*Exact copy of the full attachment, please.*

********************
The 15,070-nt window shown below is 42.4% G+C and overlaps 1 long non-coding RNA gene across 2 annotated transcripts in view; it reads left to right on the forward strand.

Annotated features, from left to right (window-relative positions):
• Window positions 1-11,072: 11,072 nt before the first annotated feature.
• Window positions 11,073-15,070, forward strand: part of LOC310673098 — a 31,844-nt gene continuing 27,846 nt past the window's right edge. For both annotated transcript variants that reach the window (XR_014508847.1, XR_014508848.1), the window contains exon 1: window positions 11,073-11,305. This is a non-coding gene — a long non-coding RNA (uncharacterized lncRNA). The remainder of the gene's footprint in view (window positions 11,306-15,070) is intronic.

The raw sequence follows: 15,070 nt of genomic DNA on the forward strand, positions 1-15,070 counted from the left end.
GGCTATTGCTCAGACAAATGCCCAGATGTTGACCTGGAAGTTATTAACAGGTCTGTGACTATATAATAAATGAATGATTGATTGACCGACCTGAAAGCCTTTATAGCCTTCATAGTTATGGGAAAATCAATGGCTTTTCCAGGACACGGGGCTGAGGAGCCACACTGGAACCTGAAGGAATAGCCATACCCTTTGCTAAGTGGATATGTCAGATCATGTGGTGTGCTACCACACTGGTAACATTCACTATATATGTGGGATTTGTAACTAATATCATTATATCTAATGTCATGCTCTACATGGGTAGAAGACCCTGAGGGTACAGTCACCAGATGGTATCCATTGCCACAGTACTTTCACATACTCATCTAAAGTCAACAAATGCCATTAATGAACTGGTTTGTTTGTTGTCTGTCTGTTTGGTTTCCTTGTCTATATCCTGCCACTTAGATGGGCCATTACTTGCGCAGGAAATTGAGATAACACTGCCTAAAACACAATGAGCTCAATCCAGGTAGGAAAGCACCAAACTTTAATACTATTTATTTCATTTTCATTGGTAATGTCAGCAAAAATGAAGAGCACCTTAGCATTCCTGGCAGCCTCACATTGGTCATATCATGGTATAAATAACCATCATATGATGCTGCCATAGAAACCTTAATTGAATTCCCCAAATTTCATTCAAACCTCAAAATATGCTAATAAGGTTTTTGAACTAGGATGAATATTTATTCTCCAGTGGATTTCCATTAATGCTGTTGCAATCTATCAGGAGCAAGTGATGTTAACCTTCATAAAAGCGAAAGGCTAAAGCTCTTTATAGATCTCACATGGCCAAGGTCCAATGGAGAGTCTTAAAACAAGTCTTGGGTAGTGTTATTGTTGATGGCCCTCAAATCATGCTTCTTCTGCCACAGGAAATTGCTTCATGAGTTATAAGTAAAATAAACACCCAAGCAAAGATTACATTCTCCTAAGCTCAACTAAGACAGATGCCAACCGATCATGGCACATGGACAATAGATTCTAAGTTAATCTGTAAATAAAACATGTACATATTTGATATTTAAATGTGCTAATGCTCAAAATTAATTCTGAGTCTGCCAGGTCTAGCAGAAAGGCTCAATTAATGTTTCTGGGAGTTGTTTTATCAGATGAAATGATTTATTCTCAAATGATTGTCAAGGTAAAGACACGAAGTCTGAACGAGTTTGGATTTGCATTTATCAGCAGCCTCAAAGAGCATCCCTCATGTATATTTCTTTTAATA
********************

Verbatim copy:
The 15,070-nt window shown below is 42.4% G+C and overlaps 1 long non-coding RNA gene across 2 annotated transcripts in view; it reads left to right on the forward strand.

Annotated features, from left to right (window-relative positions):
• Window positions 1-11,072: 11,072 nt before the first annotated feature.
• Window positions 11,073-15,070, forward strand: part of LOC310673098 — a 31,844-nt gene continuing 27,846 nt past the window's right edge. For both annotated transcript variants that reach the window (XR_014508847.1, XR_014508848.1), the window contains exon 1: window positions 11,073-11,305. This is a non-coding gene — a long non-coding RNA (uncharacterized lncRNA). The remainder of the gene's footprint in view (window positions 11,306-15,070) is intronic.

The raw sequence follows: 15,070 nt of genomic DNA on the forward strand, positions 1-15,070 counted from the left end.
GGCTATTGCTCAGACAAATGCCCAGATGTTGACCTGGAAGTTATTAACAGGTCTGTGACTATATAATAAATGAATGATTGATTGACCGACCTGAAAGCCTTTATAGCCTTCATAGTTATGGGAAAATCAATGGCTTTTCCAGGACACGGGGCTGAGGAGCCACACTGGAACCTGAAGGAATAGCCATACCCTTTGCTAAGTGGATATGTCAGATCATGTGGTGTGCTACCACACTGGTAACATTCACTATATATGTGGGATTTGTAACTAATATCATTATATCTAATGTCATGCTCTACATGGGTAGAAGACCCTGAGGGTACAGTCACCAGATGGTATCCATTGCCACAGTACTTTCACATACTCATCTAAAGTCAACAAATGCCATTAATGAACTGGTTTGTTTGTTGTCTGTCTGTTTGGTTTCCTTGTCTATATCCTGCCACTTAGATGGGCCATTACTTGCGCAGGAAATTGAGATAACACTGCCTAAAACACAATGAGCTCAATCCAGGTAGGAAAGCACCAAACTTTAATACTATTTATTTCATTTTCATTGGTAATGTCAGCAAAAATGAAGAGCACCTTAGCATTCCTGGCAGCCTCACATTGGTCATATCATGGTATAAATAACCATCATATGATGCTGCCATAGAAACCTTAATTGAATTCCCCAAATTTCATTCAAACCTCAAAATATGCTAATAAGGTTTTTGAACTAGGATGAATATTTATTCTCCAGTGGATTTCCATTAATGCTGTTGCAATCTATCAGGAGCAAGTGATGTTAACCTTCATAAAAGCGAAAGGCTAAAGCTCTTTATAGATCTCACATGGCCAAGGTCCAATGGAGAGTCTTAAAACAAGTCTTGGGTAGTGTTATTGTTGATGGCCCTCAAATCATGCTTCTTCTGCCACAGGAAATTGCTTCATGAGTTATAAGTAAAATAAACACCCAAGCAAAGATTACATTCTCCTAAGCTCAACTAAGACAGATGCCAACCGATCATGGCACATGGACAATAGATTCTAAGTTAATCTGTAAATAAAACATGTACATATTTGATATTTAAATGTGCTAATGCTCAAAATTAATTCTGAGTCTGCCAGGTCTAGCAGAAAGGCTCAATTAATGTTTCTGGGAGTTGTTTTATCAGATGAAATGATTTATTCTCAAATGATTGTCAAGGTAAAGACACGAAGTCTGAACGAGTTTGGATTTGCATTTATCAGCAGCCTCAAAGAGCATCCCTCATGTATATTTCTTTTAATA